Sheer love

Daily Reading for December 1 • Nicholas Ferrar, Deacon, 1637, and Charles de Foucauld, Hermit and Martyr in the Sahara, 1916

I wanted to be a religious and to live for God alone. I wanted to do the most perfect thing whatever it might be. My confessor made me wait three years. As for myself, though I longed to “breathe out my life before God in sheer losing of myself,” as Bossuet says, I did not know what order to choose. The Gospel showed me that “the first commandment is to love God with all your heart,” and that everything had to be enfolded in love. Everyone knows that love’s first effect is imitation. Therefore I was to enter the order where I would find the most exact imitation of JESUS. I didn’t feel I was made to imitate his public life of preaching: thus I ought to imitate his hidden life as a poor and humble workman at Nazareth. It seemed to me that no one offered me this life better than the Trappists. . . .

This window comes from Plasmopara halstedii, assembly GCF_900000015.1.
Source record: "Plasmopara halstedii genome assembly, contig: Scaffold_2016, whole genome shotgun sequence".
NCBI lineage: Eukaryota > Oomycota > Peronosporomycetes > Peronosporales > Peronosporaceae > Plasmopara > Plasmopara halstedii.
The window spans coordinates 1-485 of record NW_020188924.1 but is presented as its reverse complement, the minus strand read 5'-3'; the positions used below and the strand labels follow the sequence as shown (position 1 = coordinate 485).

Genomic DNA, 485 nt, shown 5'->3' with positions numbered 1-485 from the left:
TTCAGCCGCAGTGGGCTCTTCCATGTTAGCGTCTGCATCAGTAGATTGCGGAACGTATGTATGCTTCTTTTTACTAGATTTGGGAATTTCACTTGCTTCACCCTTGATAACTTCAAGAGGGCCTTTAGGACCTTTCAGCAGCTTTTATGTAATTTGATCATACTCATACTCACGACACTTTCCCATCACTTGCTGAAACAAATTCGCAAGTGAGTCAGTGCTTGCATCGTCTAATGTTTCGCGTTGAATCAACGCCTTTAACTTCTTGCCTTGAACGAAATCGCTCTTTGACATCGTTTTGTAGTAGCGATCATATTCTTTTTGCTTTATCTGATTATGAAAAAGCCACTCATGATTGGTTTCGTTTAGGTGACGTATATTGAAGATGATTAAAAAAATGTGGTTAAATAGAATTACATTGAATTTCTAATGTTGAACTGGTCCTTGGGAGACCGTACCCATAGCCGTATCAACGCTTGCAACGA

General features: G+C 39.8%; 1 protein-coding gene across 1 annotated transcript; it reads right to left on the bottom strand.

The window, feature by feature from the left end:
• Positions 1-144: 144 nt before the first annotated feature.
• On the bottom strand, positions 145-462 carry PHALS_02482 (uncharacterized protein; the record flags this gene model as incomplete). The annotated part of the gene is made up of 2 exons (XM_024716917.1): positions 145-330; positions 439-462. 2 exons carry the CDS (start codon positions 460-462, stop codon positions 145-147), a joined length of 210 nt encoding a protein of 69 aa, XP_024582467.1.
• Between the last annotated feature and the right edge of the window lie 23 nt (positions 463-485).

I was just ordained a priest, and I’m applying now to go to the Sahara where I would continue “the hidden life of Jesus at Nazareth.” I don’t mean to preach but to live in the solitude, the poverty, and the humble labor of Jesus, while trying to do good to souls not with my words but with prayer, the offering of the Holy Sacrifice, penance, and the practice of charity.

From Charles de Foucauld: Writings, edited by Robert Ellsberg, Modern Spiritual Masters Series (Maryknoll, N.Y.: Orbis Books, 1999).

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